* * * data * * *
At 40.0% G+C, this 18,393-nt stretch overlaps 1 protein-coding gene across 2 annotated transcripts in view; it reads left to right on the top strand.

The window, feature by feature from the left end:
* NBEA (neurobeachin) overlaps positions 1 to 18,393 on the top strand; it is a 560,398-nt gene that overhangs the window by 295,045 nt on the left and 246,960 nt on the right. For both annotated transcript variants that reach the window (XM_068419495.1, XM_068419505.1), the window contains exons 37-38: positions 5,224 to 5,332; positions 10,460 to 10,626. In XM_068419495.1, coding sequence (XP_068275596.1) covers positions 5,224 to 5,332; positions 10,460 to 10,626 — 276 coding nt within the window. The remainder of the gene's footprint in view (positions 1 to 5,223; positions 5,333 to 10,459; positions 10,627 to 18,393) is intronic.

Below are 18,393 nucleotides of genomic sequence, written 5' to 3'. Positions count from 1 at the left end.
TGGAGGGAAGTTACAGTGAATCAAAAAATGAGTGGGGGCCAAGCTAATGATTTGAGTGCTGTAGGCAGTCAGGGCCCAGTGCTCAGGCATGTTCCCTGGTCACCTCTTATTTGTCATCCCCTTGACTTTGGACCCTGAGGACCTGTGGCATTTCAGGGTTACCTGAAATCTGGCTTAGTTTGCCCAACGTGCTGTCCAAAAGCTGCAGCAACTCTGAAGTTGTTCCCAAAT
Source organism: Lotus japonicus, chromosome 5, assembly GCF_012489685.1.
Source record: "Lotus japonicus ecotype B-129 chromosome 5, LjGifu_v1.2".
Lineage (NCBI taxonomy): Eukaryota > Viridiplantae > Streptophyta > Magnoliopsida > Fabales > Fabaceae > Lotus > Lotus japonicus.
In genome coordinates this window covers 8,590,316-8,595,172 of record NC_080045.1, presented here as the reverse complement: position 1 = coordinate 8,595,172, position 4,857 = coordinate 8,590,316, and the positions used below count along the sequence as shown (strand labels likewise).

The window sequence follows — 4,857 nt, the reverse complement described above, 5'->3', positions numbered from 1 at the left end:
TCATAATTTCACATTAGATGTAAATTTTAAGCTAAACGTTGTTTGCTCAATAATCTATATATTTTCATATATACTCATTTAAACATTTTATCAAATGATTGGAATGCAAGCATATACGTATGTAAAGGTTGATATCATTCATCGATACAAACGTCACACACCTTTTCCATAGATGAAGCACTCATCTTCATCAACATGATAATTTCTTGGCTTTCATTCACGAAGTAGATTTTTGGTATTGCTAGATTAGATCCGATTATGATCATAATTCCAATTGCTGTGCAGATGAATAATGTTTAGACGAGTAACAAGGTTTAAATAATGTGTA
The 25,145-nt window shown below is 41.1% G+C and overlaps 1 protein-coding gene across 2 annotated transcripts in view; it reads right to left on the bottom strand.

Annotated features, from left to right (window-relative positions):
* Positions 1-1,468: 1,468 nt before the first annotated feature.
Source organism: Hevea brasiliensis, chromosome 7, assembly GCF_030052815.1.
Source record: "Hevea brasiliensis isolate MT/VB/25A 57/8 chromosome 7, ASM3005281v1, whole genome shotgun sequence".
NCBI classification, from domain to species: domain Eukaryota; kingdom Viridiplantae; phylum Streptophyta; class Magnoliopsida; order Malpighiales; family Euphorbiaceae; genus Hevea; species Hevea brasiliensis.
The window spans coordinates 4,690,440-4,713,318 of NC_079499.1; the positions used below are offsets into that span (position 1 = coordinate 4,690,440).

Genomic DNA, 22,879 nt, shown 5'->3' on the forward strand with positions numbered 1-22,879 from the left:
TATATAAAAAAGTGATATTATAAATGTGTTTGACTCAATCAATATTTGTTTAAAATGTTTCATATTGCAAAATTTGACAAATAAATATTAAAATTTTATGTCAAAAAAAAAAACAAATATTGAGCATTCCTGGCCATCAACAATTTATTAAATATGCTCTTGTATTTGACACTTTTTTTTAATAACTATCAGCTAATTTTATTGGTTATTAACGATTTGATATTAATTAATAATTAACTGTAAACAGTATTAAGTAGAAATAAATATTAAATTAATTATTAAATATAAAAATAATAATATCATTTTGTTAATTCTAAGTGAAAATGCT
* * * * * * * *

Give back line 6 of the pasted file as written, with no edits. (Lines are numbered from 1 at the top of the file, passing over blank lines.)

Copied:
Source organism: Lotus japonicus, chromosome 5, assembly GCF_012489685.1.